Thanks to my History Department colleagues and the academic vice-president, I was able to offer thematic World History courses that were capped at around three dozen students. While not ideal numbers for a seminar-style course, they were close enough in size that I could organize my courses as large seminars. The World History courses that I taught neither tracked my graduate fields nor built on the files of lectures and course materials I had accumulated over years of teaching courses within a national history framework. It was liberating to begin anew, to decide what I wanted to achieve with my teaching, and then choose the course structure and content accordingly.
My thematic World History courses were similar in structural detail. In the hope that my thinking on them might be of some use to others, I will note how I approached some key issues in this week’s and next week’s posts.
My syllabus always began with a short list of learning objectives. I did this for myself as much as for my students; it is good to be reminded from time to time of what you are trying to accomplish.
My syllabus was also structured so that it communicated a way to see the big patterns in the material that we would be reading and discussing in class. I did this with the titles of each class (which reflected the content of a set of readings) and with the titles that I chose for each section of the course. These titles were not simply descriptive; they articulated the historical conceptualization that informed the course framing, organization and themes.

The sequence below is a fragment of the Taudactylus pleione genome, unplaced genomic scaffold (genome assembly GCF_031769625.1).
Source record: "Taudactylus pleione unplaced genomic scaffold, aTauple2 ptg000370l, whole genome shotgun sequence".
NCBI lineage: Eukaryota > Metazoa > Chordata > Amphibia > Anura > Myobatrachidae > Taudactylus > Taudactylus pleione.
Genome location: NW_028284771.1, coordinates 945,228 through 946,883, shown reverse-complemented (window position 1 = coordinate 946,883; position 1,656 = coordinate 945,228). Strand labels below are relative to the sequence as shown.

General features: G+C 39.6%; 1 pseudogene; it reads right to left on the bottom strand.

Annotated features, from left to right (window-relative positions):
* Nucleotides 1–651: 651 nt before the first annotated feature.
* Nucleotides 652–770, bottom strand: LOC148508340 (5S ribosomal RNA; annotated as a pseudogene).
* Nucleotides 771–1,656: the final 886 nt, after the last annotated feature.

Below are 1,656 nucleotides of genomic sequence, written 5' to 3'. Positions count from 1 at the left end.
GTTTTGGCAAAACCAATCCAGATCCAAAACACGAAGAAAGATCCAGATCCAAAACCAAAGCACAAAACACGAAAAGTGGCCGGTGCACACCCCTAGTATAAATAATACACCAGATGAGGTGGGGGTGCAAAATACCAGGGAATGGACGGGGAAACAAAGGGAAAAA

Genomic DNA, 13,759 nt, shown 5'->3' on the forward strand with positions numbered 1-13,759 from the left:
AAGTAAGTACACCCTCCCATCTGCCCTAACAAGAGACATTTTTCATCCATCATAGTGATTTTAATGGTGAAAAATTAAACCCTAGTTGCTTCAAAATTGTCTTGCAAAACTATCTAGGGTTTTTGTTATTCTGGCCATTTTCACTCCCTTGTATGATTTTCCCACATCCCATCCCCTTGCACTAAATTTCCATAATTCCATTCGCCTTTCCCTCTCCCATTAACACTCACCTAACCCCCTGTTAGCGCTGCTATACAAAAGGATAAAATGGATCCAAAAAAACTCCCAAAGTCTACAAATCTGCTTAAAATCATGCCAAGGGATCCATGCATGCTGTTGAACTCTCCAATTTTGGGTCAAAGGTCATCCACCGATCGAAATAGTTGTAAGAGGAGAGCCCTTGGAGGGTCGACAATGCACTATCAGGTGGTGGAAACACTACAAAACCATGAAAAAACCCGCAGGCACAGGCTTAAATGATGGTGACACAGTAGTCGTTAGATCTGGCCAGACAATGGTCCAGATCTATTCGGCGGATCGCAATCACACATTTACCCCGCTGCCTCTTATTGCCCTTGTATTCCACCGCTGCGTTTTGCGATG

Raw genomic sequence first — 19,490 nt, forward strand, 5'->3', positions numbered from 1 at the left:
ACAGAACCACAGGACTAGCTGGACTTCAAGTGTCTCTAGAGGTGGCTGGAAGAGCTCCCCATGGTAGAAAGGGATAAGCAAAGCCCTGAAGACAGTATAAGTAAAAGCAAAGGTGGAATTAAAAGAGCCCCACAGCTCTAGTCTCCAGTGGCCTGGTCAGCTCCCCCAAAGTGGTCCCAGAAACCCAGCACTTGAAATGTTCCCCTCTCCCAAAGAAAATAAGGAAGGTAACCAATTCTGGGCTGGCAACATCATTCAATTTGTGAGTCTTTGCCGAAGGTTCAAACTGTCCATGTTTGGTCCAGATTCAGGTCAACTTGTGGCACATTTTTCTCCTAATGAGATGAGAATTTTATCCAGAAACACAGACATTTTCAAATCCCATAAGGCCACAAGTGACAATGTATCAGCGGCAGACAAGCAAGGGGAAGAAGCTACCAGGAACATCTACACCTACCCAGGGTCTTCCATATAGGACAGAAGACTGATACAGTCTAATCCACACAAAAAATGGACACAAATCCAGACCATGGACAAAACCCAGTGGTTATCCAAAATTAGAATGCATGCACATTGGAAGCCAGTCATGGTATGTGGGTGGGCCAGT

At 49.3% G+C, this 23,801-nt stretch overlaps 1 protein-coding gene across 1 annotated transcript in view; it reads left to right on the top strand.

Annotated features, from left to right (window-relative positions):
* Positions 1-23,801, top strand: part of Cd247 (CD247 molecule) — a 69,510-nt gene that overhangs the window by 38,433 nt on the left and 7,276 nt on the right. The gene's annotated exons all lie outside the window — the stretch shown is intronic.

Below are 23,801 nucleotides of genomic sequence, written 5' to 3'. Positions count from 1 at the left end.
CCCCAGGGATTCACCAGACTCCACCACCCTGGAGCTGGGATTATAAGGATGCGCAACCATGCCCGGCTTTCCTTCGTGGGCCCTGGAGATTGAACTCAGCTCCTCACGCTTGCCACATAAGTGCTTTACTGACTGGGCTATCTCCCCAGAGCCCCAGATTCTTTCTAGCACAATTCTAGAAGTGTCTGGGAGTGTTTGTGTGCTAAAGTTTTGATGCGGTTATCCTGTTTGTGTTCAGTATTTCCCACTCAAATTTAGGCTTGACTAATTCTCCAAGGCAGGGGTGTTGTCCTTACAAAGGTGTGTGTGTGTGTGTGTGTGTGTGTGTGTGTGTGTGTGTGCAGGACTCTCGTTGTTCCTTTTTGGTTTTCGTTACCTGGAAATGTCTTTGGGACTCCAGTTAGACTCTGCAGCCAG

I tried to find readings that offered useful theoretical and framing insights for the entire course. I positioned these as close to the front of the course as possible, preferably for the first class.
As I selected readings for my courses, I sought works that were engaging, not too long, and, preferably, written by leading scholars in the field. I also worked hard to find works that cumulatively built on one another and, if possible, worked with other media such as music and film that I could use in the course. I wanted students to be able to occupy familiar terrain as they moved forward in their learning. The choice of readings was key to this.
Helping Students Develop Synthetic Knowledge
On the first day of class, I gave students a list of three or four big questions, and told them that one of these questions would be on the final exam. I invited the students to think about my class as a term-long collective endeavour to develop good answers to these big questions.
I also provided students with reading questions for the entire term’s reading and class discussions. There were usually half a dozen to a dozen questions per class. As I crafted these questions, I bore in mind the course objectives and the big questions that would be posed at the final exam. I also made sure that my questions engaged the theoretical and framing issues I had introduced to explore the ever-broadening connections among the readings, films, and music.
Many of my reading questions focused on cumulative learning. Providing all the reading questions on the first day of class gave students the opportunity to budget their time appropriately. But developing the reading questions as a total course package was useful for me, too, as it helped me do a better job of providing coherence in my courses.
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